Painted Jars

https://icandotht.com/2014/11/18/painted-jars/

These jars are not waterproof!!!

See that sentence above there? That sentence is important for three reasons. The first is that it shows that I am a hands-on D.I.Y. craft blogger. No aspirational re-blogs and Pinterest compilations for me. If it’s on my blog, I actually made it (or failed to make it!).

The second reason that sentence is important is because unlike some bloggers, who feel the need to present everything as though it is perfect, I am real with you, my lovely readers. I have too much respect for you to lie or photoshop the crap out of my failed projects! We, who spend our lives and our free time on the endless quest to make things, we know what it is to fail. And we are not ashamed. No. We are proud.

And the third reason. The third reason that sentence up there is important is because these jars are not waterproof. So don’t use them as vases for your wedding, baby-shower or (and I’m just spitballing here) your engagement party. Haha.

jars1

To go back in time a little bit, let me tell you the story of these jars. They come from humble un-painted beginnings: pasta sauce, olives, goat’s cheese. In their un-painted state they have graced two very special occasions: my sister’s 21st birthday and a very good friend’s wedding. They are special jars.

jars4

Entirely predictably, a few days before our engagement party I decided that they needed to be a little bit more special, and that I would paint them. I DID do some research into the water-proofity of different paints, and indeed which paints would work well on glass. Then I decided to ignore it, and went with acrylic water-based paint of the type you use to paint walls.

Why did I do this? Well, the answer is simple. Acrylic paint is cheap, easy to clean up, and it doesn’t smell. I figured I could live with the results if it ended up not being waterproof (and, I was right, because here I am, happily still alive).

Other, more waterproof options include oil based paint (hard to clean up), epoxy (also hard to clean up, and expensive) and glass paints that you can bake on (very expensive, and I couldn’t even be bothered looking for some to be honest). Or, as I saw suggested on one blog, you can always just use non-waterproof paint and put a plastic cup inside your jar to hold the water. Good thinking, I don’t know why I didn’t do that (hint: it’s because I’m lazy).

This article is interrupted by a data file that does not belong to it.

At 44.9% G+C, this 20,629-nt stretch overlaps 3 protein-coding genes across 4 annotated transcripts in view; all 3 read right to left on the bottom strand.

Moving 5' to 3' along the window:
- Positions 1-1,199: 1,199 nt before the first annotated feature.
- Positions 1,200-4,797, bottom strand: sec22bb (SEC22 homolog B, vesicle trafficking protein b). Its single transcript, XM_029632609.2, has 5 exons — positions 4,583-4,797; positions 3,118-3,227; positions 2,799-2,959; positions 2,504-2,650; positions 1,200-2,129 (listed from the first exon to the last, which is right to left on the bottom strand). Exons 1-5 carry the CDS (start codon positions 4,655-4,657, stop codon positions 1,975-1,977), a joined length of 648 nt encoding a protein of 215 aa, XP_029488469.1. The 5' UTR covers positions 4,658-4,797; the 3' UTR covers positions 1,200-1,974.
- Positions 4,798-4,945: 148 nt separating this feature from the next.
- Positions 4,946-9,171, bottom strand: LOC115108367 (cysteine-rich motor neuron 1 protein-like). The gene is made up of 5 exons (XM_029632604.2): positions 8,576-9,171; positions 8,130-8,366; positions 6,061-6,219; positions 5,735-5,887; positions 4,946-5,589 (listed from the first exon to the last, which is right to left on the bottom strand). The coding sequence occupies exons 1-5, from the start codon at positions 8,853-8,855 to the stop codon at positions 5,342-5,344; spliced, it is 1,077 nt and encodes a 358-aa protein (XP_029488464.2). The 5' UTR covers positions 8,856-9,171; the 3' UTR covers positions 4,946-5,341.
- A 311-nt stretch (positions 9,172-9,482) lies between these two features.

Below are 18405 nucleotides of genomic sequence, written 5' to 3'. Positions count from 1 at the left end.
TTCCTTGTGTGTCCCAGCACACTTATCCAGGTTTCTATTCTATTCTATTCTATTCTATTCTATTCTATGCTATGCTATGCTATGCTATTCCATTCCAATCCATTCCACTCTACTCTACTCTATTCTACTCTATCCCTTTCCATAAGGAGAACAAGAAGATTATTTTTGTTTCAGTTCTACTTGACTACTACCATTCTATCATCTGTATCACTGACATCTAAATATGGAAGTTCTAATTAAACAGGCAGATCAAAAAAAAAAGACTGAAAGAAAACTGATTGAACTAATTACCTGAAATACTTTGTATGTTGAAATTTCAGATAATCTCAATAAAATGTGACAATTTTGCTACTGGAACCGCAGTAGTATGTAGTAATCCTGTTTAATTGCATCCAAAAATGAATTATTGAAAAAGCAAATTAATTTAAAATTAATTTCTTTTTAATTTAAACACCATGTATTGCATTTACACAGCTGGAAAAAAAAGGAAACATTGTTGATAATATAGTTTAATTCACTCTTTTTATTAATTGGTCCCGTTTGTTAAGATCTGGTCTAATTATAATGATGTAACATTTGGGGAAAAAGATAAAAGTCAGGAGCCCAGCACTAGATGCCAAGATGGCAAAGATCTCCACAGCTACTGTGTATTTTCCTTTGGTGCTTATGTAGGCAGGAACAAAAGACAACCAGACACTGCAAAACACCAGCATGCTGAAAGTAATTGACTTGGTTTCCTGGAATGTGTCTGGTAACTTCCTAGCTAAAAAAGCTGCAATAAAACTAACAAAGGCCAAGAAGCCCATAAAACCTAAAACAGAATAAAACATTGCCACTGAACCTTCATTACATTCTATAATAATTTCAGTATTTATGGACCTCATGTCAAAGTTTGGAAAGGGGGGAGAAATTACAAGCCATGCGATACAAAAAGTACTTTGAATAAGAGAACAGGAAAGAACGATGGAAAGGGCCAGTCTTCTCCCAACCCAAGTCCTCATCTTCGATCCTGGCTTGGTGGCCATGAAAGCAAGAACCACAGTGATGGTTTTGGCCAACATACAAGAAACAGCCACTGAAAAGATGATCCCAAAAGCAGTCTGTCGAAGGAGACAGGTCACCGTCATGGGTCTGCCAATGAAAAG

jars3

Anyway, these issues aside, this was an easy project. All you need to do is wash and dry your jars thoroughly, then pour a small amount of paint inside and swirl to coat it. I didn’t have any lids, which made it a little harder. Make sure to hang on to your lids.

Drain the excess paint, then sit it upside down to dry on something that you don’t mind getting all paint-y. I was amazed at how much paint drained out when I checked on my jars the next morning. They took about 24 hours to dry completely.

I had a lot of fun with the colours – out of the three sample pots that I purchased ($8 each from Bunnings), I made a bunch of pretty different shades.

jars2

As you can see, even though the paint separated from the glass a little when I put the water in, they really don’t look too bad at all. People actually thought the crinkled effect was on purpose! One of my friends came up to me afterwards and said she had the same thing happen at her wedding. The only real issue is that they can’t really be re-used, which is a pity after all the time and paint that I spent on them. Nevermind though – it’s all a learning experience!

jars5

PS – Check out my last jar project here: Chalkboard Candle Jars

 

4 thoughts on “Painted Jars

  1. Jacinta says:

    I like that you admit your mistakes so we can also learn from them. I did notice these jars around the house for your party and I agree, i thought the crinkles were on purpose and they looked great! How great that your had beautiful one off vases for the day and learned a little about paint in the process :)

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